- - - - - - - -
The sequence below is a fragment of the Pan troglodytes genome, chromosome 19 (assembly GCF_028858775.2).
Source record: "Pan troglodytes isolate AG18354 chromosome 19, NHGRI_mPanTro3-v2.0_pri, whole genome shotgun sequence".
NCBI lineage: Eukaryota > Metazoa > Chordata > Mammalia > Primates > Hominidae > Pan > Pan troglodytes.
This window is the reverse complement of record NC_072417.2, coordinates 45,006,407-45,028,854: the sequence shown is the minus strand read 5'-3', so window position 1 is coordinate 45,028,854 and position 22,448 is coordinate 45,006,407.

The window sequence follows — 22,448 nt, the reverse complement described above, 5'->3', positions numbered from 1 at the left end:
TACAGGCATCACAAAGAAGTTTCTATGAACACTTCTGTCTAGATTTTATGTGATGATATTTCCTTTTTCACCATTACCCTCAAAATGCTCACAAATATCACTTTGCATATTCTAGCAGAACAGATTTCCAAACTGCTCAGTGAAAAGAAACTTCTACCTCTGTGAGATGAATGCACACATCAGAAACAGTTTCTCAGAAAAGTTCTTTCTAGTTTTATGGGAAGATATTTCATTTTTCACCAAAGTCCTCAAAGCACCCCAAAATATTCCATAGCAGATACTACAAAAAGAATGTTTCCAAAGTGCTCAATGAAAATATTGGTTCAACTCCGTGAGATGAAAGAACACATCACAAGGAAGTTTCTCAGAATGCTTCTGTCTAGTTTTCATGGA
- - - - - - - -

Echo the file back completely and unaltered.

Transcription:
The sequence below is a fragment of the Pan troglodytes genome, chromosome 19 (assembly GCF_028858775.2).
Source record: "Pan troglodytes isolate AG18354 chromosome 19, NHGRI_mPanTro3-v2.0_pri, whole genome shotgun sequence".
NCBI lineage: Eukaryota > Metazoa > Chordata > Mammalia > Primates > Hominidae > Pan > Pan troglodytes.
This window is the reverse complement of record NC_072417.2, coordinates 45,006,407-45,028,854: the sequence shown is the minus strand read 5'-3', so window position 1 is coordinate 45,028,854 and position 22,448 is coordinate 45,006,407.

The window sequence follows — 22,448 nt, the reverse complement described above, 5'->3', positions numbered from 1 at the left end:
TACAGGCATCACAAAGAAGTTTCTATGAACACTTCTGTCTAGATTTTATGTGATGATATTTCCTTTTTCACCATTACCCTCAAAATGCTCACAAATATCACTTTGCATATTCTAGCAGAACAGATTTCCAAACTGCTCAGTGAAAAGAAACTTCTACCTCTGTGAGATGAATGCACACATCAGAAACAGTTTCTCAGAAAAGTTCTTTCTAGTTTTATGGGAAGATATTTCATTTTTCACCAAAGTCCTCAAAGCACCCCAAAATATTCCATAGCAGATACTACAAAAAGAATGTTTCCAAAGTGCTCAATGAAAATATTGGTTCAACTCCGTGAGATGAAAGAACACATCACAAGGAAGTTTCTCAGAATGCTTCTGTCTAGTTTTCATGGA